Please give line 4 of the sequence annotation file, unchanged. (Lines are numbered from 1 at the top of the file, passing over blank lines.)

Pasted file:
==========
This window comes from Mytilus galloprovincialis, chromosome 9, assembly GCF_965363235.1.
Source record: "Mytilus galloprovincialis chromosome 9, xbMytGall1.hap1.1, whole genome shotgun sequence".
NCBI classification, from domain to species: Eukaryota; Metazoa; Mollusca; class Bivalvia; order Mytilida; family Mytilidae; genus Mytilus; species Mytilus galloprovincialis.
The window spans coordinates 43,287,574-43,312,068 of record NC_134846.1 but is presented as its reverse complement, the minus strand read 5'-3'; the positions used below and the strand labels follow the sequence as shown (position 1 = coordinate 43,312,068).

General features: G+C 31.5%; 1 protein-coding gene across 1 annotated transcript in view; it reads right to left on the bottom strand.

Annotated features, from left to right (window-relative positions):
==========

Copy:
The window spans coordinates 43,287,574-43,312,068 of record NC_134846.1 but is presented as its reverse complement, the minus strand read 5'-3'; the positions used below and the strand labels follow the sequence as shown (position 1 = coordinate 43,312,068).